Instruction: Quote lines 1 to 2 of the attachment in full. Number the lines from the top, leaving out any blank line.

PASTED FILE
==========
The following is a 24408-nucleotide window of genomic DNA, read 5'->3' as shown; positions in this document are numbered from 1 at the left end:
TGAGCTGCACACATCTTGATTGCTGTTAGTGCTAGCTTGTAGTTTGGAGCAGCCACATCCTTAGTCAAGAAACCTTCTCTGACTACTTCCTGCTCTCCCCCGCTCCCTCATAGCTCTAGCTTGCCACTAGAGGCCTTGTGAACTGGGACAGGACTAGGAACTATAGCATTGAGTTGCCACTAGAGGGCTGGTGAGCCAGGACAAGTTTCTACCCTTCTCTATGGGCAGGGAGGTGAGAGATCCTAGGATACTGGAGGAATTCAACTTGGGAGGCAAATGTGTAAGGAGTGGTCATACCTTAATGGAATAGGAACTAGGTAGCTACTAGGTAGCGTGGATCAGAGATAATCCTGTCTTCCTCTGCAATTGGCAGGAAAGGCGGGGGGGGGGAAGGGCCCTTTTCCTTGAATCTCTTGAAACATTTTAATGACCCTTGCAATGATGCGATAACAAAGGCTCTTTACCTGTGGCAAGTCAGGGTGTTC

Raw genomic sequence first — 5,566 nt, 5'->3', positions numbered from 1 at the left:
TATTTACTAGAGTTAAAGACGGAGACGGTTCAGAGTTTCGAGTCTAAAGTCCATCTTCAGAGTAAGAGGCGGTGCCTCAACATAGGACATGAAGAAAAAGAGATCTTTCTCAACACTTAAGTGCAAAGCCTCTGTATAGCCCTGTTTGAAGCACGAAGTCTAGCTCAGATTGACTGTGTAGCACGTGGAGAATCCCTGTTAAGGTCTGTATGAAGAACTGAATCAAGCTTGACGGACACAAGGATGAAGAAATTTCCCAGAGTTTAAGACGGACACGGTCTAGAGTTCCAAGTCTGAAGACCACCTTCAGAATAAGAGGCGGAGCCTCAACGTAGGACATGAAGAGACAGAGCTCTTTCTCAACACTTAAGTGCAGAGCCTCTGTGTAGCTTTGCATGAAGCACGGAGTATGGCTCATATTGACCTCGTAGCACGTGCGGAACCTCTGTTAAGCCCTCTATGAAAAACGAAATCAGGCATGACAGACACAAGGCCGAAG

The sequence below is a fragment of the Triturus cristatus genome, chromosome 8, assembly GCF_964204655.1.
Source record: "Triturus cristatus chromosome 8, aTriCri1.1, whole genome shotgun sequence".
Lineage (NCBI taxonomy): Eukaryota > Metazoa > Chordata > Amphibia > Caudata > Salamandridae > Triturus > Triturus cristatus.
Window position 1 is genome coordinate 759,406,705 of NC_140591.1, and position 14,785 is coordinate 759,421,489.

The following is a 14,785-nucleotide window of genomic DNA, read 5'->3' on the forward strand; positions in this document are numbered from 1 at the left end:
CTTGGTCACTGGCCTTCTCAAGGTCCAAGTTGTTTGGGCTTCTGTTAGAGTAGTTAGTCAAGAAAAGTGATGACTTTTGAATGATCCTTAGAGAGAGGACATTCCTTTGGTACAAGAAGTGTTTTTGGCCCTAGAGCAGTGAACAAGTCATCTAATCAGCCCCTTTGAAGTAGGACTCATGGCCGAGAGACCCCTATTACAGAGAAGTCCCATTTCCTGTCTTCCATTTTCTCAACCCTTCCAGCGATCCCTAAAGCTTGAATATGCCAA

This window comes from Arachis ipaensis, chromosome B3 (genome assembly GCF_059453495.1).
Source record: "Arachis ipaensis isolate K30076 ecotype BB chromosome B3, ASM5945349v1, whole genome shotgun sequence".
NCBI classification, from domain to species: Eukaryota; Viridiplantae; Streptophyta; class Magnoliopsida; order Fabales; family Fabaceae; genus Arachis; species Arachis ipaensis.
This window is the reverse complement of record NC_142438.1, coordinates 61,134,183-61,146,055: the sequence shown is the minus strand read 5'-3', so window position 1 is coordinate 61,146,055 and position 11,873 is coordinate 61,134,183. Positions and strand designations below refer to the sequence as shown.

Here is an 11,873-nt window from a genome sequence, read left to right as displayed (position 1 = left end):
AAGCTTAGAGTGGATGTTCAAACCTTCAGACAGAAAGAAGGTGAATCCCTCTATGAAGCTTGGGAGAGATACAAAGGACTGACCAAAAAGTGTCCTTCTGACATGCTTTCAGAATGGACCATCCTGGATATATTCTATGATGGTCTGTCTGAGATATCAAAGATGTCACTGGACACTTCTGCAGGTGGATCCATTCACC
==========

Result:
The following is a 24408-nucleotide window of genomic DNA, read 5'->3' as shown; positions in this document are numbered from 1 at the left end:
TGAGCTGCACACATCTTGATTGCTGTTAGTGCTAGCTTGTAGTTTGGAGCAGCCACATCCTTAGTCAAGAAACCTTCTCTGACTACTTCCTGCTCTCCCCCGCTCCCTCATAGCTCTAGCTTGCCACTAGAGGCCTTGTGAACTGGGACAGGACTAGGAACTATAGCATTGAGTTGCCACTAGAGGGCTGGTGAGCCAGGACAAGTTTCTACCCTTCTCTATGGGCAGGGAGGTGAGAGATCCTAGGATACTGGAGGAATTCAACTTGGGAGGCAAATGTGTAAGGAGTGGTCATACCTTAATGGAATAGGAACTAGGTAGCTACTAGGTAGCGTGGATCAGAGATAATCCTGTCTTCCTCTGCAATTGGCAGGAAAGGCGGGGGGGGGGAAGGGCCCTTTTCCTTGAATCTCTTGAAACATTTTAATGACCCTTGCAATGATGCGATAACAAAGGCTCTTTACCTGTGGCAAGTCAGGGTGTTC